On Thursday January 24, 2013, over 80 Focus on the Food Chain members, friends and allies gathered on a frigid night on the sidewalk in front of Tortilleria Chinantla for a candlelight vigil to remember the life of Juan Baten and to call on the City and Goldman Sachs to incorporate standards and transparency in a new loan program targeted at food manufacturers.
Justice for Juan Baten from Tortilleria Chinantla
Focus on the Food Chain has been hard at work seeking justice in the crushing death of Juan Baten, who was killed while working in a Brooklyn tortilla factory. We've been working closely with Juan's widow, Rosario, to honor Juan's memory, hold his employer accountable, and to do everything in our power to make sure such a tragedy isn't repeated in New York's food supply chain.
This Thursday, January 24th will mark the second anniversary of the death of Juan Baten at the Tortilleria Chinantla tortilla factory in Brooklyn. At 5:00 in the evening, we will be gathering for a public candlelight vigil in front of the factory, which is located at 975 Grand Street in the Williamsburg section of Brooklyn.
Sentencing for Erasmo Ponce, the owner of Tortilleria Chinantla, has been delayed until July 8, 2013. Ponce was due to be sentenced in early January for workplace crimes uncovered after the death of Juan Baten. On January 24, 2011, Juan Baten was crushed to death by a tortilla dough mixing machine. A simple, inexpensive, and legally mandated machine guard would have saved Juan Baten's life. Erasmo Ponce pleaded guilty in June 2012 to payroll and workers compensation violations. He is expected to receive 90 days in jail and pay $400,000 in restitution.
The owner of a Brooklyn tortilla factory where a worker was crushed to death has been charged with filing false tax documents and not paying employees overtime. Erasmo Ponce, who is also accused of not paying for worker’s compensation insurance, was arrested Tuesday and released without bail. He could not be reached for comment on the charges brought by Attorney General Eric Schneiderman.
Focus on the Food Chain is very gratified that tortilla factory owner Erasmo Ponce has been brought to justice in a case stemming from the workplace death of Juan Baten. While nothing will bring Juan Baten back to his widow and daughter, this arrest is an important step forward toward accountability in New York City's food processing industry, where reckless disregard for worker health & safety is increasingly the norm. Juan Baten started working at the Chinantla tortilla factory at age sixteen, working as much as twelve hours a day, six days a week. OSHA, the federal workplace safety agency, concluded that Mr. Baten would not have been crushed to death in a mixing machine had the employer installed a simple and legally required machine guard.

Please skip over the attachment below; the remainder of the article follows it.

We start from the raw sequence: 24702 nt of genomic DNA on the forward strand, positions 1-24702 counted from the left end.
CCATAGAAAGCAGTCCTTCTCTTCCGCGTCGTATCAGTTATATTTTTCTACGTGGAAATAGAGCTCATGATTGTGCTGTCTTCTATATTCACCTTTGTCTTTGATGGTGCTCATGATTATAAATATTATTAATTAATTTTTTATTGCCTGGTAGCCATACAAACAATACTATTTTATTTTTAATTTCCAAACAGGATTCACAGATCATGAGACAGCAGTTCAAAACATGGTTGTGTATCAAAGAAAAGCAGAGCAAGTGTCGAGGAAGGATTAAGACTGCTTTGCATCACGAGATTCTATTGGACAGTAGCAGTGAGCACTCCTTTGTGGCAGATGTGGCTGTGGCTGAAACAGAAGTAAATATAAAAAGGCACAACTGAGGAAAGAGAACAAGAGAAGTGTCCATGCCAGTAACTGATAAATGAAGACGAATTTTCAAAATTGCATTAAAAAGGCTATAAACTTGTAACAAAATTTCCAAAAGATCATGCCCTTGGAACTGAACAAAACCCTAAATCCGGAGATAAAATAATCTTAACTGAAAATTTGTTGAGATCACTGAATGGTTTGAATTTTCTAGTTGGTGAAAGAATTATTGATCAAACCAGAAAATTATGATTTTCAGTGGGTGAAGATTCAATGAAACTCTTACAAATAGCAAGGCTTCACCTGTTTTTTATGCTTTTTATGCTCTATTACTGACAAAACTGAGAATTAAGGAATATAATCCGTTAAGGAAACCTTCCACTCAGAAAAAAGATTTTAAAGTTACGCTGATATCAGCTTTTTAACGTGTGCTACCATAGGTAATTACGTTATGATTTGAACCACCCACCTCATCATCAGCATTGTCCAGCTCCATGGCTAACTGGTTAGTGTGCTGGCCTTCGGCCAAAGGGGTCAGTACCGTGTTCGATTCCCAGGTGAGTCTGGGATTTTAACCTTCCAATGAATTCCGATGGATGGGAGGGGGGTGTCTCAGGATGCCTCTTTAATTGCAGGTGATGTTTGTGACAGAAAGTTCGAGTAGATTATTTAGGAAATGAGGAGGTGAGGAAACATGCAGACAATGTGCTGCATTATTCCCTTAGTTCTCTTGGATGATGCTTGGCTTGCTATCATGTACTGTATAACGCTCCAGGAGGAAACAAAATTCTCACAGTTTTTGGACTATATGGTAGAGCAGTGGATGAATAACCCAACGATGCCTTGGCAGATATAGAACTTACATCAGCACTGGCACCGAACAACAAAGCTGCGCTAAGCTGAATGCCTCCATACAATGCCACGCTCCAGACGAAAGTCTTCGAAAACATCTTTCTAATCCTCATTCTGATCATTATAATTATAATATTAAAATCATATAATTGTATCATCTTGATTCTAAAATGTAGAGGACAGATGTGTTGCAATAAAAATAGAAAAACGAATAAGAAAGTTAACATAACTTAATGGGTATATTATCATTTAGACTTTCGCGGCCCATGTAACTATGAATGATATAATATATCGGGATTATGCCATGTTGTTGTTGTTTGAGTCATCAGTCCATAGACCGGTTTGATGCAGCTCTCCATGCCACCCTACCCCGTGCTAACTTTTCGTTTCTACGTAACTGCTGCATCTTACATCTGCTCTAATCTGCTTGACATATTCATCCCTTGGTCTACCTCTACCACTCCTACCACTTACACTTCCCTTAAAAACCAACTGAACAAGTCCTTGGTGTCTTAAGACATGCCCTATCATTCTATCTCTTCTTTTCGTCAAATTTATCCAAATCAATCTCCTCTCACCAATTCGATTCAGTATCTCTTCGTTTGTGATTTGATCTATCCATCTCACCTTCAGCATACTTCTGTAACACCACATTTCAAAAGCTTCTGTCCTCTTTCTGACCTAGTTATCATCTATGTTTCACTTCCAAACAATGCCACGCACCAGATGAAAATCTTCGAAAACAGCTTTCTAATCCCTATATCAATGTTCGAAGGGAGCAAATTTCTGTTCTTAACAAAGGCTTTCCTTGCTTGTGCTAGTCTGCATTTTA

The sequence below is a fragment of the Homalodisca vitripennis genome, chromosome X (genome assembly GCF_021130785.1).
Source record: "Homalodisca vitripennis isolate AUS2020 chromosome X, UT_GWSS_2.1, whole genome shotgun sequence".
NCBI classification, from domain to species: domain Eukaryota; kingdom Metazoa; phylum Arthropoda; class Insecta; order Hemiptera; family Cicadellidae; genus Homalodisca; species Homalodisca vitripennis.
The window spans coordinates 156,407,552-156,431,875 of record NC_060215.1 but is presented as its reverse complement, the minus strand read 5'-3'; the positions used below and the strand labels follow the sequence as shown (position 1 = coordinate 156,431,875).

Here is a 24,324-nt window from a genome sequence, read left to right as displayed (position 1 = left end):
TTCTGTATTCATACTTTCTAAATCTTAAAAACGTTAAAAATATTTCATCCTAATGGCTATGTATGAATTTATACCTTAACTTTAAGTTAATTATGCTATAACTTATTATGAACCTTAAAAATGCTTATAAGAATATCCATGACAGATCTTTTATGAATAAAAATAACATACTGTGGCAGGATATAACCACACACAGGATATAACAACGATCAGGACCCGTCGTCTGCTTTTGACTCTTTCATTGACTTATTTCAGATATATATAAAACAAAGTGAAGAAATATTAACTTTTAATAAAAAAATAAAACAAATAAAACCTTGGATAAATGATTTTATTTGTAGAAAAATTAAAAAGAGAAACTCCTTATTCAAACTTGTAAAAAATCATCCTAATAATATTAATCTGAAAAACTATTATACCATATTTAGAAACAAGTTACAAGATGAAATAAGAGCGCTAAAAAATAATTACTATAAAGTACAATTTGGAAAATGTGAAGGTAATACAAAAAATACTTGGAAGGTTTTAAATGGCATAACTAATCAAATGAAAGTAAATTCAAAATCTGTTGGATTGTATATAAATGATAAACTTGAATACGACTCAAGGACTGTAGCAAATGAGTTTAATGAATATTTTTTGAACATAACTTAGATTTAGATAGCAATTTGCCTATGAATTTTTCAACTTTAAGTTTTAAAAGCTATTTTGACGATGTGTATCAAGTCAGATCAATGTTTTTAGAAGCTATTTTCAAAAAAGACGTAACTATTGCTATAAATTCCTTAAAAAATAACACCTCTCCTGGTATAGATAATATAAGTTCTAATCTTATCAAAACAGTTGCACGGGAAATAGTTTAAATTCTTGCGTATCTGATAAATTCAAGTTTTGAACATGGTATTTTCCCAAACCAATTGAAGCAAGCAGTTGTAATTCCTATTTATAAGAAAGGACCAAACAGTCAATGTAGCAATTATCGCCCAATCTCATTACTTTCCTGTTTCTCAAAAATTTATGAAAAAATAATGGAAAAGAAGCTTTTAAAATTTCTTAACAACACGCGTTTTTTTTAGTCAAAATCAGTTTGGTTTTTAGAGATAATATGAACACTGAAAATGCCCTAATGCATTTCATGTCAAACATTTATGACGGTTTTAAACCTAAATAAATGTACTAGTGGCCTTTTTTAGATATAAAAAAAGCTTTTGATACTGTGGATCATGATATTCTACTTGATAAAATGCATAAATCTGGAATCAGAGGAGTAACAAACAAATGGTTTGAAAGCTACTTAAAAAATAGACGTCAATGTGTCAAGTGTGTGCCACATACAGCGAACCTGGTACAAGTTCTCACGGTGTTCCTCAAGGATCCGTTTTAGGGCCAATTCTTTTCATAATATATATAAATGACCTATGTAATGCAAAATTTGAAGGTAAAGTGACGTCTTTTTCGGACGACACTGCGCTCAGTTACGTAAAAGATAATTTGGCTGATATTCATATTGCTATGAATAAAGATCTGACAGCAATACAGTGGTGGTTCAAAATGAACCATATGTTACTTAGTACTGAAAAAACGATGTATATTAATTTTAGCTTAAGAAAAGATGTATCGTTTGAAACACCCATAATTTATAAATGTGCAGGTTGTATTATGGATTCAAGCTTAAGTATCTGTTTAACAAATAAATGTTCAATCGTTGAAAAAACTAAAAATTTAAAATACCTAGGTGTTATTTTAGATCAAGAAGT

Focus on the Food Chain has been hard at work seeking justice in the crushing death of Juan Baten, who was killed just over a year ago in a Brooklyn tortilla factory. We've been working closely with Juan's widow, Rosario, to honor Juan's memory, hold his employer accountable, and to do everything in our power to make sure such a tragedy isn't repeated in New York's food supply chain.
Rosario Ramirez lost her husband Juan Baten after he was crushed to death at a Brooklyn tortilla factory.
Rosario and her seven-month old daughter are in need of financial support to avoid eviction, put food on the table, and keep the utilities on.
Please take a moment to make an online contribution and help ensure Rosario and her daughter can persevere through these days of grief.
When many people think of Williamsburg, Brooklyn, it's the fashionable boutiques, music scene, and hip bars that come to mind. But for thousands of recent immigrants, the eastern section of Williamsburg is where you go to find work in food processing and distribution factories that service many of New York City's markets and restaurants. If you've ever eaten a meal in New York, you can be assured that you've consumed food that has been produced and distributed through one of these food companies and those in a few adjacent neighborhoods.
We are deeply saddened by the killing early this morning of a young immigrant worker, Juan Baten, at a non-union Brooklyn food processing facility, and are extremely concerned about how workplace conditions may have led to his death. While it's too soon to make specific conclusions about the crushing death at the Chinantla tortilla factory, Focus on the Food Chain organizers report that the workplace appears emblematic of the adverse conditions facing immigrant workers in a large swath of processing and distribution companies that supply food products to many of New York City's markets and restaurants.